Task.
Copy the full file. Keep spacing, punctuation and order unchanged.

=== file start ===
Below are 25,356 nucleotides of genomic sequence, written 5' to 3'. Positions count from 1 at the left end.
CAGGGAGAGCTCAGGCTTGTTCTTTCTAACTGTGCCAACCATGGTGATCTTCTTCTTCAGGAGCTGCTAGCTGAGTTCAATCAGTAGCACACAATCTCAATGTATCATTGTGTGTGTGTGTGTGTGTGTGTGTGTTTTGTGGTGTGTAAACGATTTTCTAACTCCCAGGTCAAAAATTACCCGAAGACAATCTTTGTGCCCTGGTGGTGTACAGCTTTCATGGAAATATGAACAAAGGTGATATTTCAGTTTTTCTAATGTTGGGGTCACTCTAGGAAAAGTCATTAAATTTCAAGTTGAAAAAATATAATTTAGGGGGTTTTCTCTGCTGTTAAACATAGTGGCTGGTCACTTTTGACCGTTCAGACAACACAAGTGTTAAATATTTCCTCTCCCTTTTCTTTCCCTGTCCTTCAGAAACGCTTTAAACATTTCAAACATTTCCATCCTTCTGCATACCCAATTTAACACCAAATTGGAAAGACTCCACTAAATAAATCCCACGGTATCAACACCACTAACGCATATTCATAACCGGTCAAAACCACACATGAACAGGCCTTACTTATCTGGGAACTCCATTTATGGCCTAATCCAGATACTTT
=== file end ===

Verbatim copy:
Below are 25,356 nucleotides of genomic sequence, written 5' to 3'. Positions count from 1 at the left end.
CAGGGAGAGCTCAGGCTTGTTCTTTCTAACTGTGCCAACCATGGTGATCTTCTTCTTCAGGAGCTGCTAGCTGAGTTCAATCAGTAGCACACAATCTCAATGTATCATTGTGTGTGTGTGTGTGTGTGTGTGTGTTTTGTGGTGTGTAAACGATTTTCTAACTCCCAGGTCAAAAATTACCCGAAGACAATCTTTGTGCCCTGGTGGTGTACAGCTTTCATGGAAATATGAACAAAGGTGATATTTCAGTTTTTCTAATGTTGGGGTCACTCTAGGAAAAGTCATTAAATTTCAAGTTGAAAAAATATAATTTAGGGGGTTTTCTCTGCTGTTAAACATAGTGGCTGGTCACTTTTGACCGTTCAGACAACACAAGTGTTAAATATTTCCTCTCCCTTTTCTTTCCCTGTCCTTCAGAAACGCTTTAAACATTTCAAACATTTCCATCCTTCTGCATACCCAATTTAACACCAAATTGGAAAGACTCCACTAAATAAATCCCACGGTATCAACACCACTAACGCATATTCATAACCGGTCAAAACCACACATGAACAGGCCTTACTTATCTGGGAACTCCATTTATGGCCTAATCCAGATACTTT